Despite appellant's allegations of sexual harassment on the job, this is not a "hostile environment" case. Appellant's argument is that the sexual harassment she allegedly experienced was related to her discharge. The nature of that relationship, however, is not clear. Insofar as appellant is arguing that she was removed from her job because she was a woman, she has failed to establish a prima facie case of sex discrimination. The only items of evidence that appellant presents to support that claim are the hand-drawn cartoon and an unnamed co-worker's isolated comment to her that the hot weather was "just like sex." Neither rises to the level of establishing a prima facie case of sex discrimination. Insofar as appellant is arguing that she was removed because she complained about the sexual harassment, we agree with the district court that the claim is subsumed in her retaliatory discharge claim.

Summary judgment was properly granted on the claim of retaliatory discharge as well. The Elliott-Larsen Act prohibits discrimination or retaliation against a person "because the person has opposed a violation of this act or because the person has made a charge, filed a complaint, testified, assisted, or participated in an investigation, proceeding or hearing under this act." M.C.L. Sec. 37.2701(a). These two components have been referred to, respectively, as the "opposition clause" and the "participation clause." Booker v. Brown & Williamson Tobacco Co., Inc., 879 F.2d 1304, 1312 (6th Cir. 1989). In order to establish a prima facie case of retaliatory discharge under the Act, the plaintiff must show (1) that she opposed violations of the Act or participated in an activity protected by the Act, and (2) that her opposition or participation was a "significant factor" in her discharge. Polk v. Yellow Freight System, Inc., 801 F.2d 190, 199 (6th Cir. 1986). A "significant factor" is more than a mere "causal link," but less than a "but-for" cause. Ibid. Where these two elements are shown, the defendant may rebut the inference of retaliation by offering a legitimate reason for the discharge, whereupon the plaintiff may respond with evidence that the stated reason is a pretext. Taylor v. General Motors Corp., 826 F.2d 432, 456 (6th Cir. 1987).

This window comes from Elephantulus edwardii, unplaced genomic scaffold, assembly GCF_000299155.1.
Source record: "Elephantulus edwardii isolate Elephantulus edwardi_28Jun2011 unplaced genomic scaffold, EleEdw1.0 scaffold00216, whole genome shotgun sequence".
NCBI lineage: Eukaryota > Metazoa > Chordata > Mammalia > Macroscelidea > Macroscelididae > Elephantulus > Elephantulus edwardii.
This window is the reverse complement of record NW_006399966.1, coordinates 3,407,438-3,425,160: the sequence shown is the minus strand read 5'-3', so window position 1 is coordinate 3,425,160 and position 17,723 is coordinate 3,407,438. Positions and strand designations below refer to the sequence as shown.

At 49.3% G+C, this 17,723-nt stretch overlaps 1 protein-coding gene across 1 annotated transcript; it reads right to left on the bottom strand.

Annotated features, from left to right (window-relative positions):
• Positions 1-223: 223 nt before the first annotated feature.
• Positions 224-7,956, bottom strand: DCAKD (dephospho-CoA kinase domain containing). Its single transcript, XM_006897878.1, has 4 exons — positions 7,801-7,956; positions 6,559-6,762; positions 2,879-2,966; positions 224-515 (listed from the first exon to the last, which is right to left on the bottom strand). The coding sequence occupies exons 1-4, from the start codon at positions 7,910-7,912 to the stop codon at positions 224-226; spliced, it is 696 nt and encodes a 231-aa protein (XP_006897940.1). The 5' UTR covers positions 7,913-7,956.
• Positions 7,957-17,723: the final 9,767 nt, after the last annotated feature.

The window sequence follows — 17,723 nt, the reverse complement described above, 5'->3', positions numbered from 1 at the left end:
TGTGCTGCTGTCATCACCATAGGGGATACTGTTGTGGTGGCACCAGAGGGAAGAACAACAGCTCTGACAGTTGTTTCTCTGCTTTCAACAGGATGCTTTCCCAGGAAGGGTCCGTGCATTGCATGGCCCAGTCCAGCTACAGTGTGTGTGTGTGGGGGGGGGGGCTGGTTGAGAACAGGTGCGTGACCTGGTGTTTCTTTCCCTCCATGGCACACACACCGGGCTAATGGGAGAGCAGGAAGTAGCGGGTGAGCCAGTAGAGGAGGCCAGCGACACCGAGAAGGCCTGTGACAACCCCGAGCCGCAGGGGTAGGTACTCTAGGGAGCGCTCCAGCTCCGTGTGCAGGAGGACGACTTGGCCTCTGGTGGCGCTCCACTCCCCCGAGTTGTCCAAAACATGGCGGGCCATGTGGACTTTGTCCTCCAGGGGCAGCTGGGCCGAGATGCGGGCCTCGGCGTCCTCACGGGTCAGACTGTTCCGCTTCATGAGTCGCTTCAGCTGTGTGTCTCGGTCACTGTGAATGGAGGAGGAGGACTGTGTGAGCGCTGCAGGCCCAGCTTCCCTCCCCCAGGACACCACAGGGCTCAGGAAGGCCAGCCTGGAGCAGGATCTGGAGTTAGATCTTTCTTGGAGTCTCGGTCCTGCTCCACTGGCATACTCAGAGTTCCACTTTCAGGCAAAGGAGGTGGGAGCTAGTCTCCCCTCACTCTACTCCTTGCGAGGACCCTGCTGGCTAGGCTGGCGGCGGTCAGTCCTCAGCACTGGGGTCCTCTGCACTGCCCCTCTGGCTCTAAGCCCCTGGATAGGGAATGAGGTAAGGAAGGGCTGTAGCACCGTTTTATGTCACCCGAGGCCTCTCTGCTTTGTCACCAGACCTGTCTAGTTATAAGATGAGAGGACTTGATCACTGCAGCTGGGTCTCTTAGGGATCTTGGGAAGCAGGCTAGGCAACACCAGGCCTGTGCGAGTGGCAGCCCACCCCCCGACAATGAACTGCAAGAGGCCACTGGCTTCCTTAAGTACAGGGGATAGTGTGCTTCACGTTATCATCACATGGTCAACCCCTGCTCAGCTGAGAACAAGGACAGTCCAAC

In this case, Shuman did not file charges against General Motors with the Michigan Civil Rights Commission until after her discharge. Clearly, therefore, her retaliation claim cannot be based on the filing of that complaint. Appellant argues that her discharge was in retaliation for her intent to file charges, as evidenced by the October 28 and November 18 letters from her lawyer to General Motors.

In Polk, this court held that an employee's visit to the Michigan Civil Rights Commission office to inquire about rights under the Act was sufficient to trigger the Act's protection against retaliation, even though such charges were not actually filed until after discharge. In Booker, by contrast, we held that a plaintiff's letter to his employer complaining of racial discrimination constituted neither the "participation in a protected activity" nor the "opposition to a violation of the Act" necessary to trigger the protection of the Act.

The facts of this case fall between Polk and Booker. Appellant had not initiated the filing of a charge, as in Polk, but she had stated more than "a vague charge of discrimination," as in Booker. Moreover, unlike the letter in Booker, appellant's October 28 letter specifically mentioned the likelihood of a charge being filed. The November 18 letter did not mention the possibility of filing charges against General Motors, and therefore cannot be considered protected activity. However, because the October 28 letter clearly informed General Motors of the likelihood that Shuman would file charges with the M.D.C.R. and the EEOC, the sending of that letter can be considered a protected activity under the Elliott-Larsen Act.